NEW YORK (Reuters) – Too many children are using too much toothpaste, increasing the risk of streaked or stained teeth as they age, according to a government study released on Thursday.
About 40 percent of children ages 3 to 6 used a full or half full brush of toothpaste, although experts recommend no more than a pea-sized amount, according to the study.
Results from Centers for Disease Control and Prevention were based on a survey of parents of more than 5,000 children ages 3 to 15 years.
Health officials recommend that all people drink fluoridated water, and that all people over 2 years of age brush twice daily with fluoride toothpaste.
But the amount is important. Children under 3 years should only use a toothpaste the size of a grain of rice. Children 3 to 6 should keep it in an amount the size of a pea.
"Fluoride is a wonderful benefit, but it needs to be used with care," said Dr. Mary Hayes, a pediatric dentist in Chicago.
Young children may press for independence when brushing their teeth, but children's toothpaste tastes sweet.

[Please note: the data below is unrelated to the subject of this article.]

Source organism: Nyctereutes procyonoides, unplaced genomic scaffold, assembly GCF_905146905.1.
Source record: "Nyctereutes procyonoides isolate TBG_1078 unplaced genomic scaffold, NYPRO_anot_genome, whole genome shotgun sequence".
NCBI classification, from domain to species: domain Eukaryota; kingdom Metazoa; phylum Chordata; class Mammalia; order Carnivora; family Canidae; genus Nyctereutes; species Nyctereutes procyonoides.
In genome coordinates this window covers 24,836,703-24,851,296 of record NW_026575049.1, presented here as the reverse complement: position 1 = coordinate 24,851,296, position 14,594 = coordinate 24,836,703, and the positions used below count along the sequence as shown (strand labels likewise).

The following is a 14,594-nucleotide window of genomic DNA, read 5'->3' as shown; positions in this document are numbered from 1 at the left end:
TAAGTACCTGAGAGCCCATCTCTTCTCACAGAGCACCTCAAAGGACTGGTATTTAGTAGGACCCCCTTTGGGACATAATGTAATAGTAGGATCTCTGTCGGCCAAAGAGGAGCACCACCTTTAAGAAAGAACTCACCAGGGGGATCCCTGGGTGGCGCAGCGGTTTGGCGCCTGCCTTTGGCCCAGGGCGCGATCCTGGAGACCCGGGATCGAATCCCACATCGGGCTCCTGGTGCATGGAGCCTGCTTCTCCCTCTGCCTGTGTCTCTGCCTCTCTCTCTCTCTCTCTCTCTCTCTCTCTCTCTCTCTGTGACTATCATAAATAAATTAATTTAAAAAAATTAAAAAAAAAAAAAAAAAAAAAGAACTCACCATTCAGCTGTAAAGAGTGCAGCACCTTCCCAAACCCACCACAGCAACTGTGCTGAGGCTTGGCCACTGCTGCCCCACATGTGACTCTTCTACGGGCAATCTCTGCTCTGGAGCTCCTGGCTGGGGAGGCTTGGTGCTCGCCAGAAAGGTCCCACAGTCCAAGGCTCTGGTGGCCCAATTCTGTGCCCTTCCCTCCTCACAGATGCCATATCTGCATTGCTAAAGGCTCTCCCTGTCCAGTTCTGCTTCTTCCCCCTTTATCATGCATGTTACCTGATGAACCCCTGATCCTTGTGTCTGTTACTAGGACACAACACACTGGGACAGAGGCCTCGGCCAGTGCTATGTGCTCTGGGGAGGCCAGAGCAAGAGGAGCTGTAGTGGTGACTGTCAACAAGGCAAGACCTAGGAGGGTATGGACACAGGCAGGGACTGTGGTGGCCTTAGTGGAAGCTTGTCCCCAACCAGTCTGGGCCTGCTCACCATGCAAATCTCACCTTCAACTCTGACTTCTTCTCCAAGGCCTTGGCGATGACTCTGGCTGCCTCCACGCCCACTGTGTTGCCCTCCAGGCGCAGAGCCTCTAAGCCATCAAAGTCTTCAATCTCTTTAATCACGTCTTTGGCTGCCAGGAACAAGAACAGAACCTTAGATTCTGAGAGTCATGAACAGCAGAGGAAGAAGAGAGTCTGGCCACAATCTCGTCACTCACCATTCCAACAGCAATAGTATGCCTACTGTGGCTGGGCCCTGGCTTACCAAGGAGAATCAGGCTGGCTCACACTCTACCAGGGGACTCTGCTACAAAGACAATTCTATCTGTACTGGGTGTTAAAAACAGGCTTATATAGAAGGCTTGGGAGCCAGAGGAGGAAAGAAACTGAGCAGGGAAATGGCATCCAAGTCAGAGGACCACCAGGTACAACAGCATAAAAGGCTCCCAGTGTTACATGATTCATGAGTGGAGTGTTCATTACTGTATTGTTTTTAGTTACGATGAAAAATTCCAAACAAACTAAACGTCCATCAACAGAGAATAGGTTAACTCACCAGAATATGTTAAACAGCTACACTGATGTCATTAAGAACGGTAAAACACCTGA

"You do not want them to eat like food," Hayes said. "We want parents to take care of the toothbrush and toothpaste."
Fluorine is a mineral found in water and soil. More than 70 years ago, scientists found that people whose drinking water naturally had more fluoride also had fewer cavities. This has led to efforts to add fluoride to tap water, toothpaste, mouthwash and other products. Experts say fluoride has helped reduce tooth decay rates in American teenagers and adults.
But excess fluoride when teeth are forming can lead to dental streaks or blemishes – known as dental fluorosis. In extreme cases, the teeth can be worn by the mineral, although many cases are so mild that only the dentists notice it.
Previous studies have suggested that fluorosis has been increasing for at least three decades and can affect up to 2 in 5 teens.
The new study did not follow the children over time or tried to determine how many scratched or stained teeth developed as a result of using too much toothpaste.
The authors recognized other limitations. Parents may have forgotten how much children used toothpaste when they were younger. In addition, the research did not specifically ask about what types of toothpaste were used; not all types of toothpaste for children have fluoride in them.
The study found that about 60% of children brush their teeth twice a day. He also found that about 20 percent of white and black children and 30 percent of Hispanic children did not start brushing until they were three years old.
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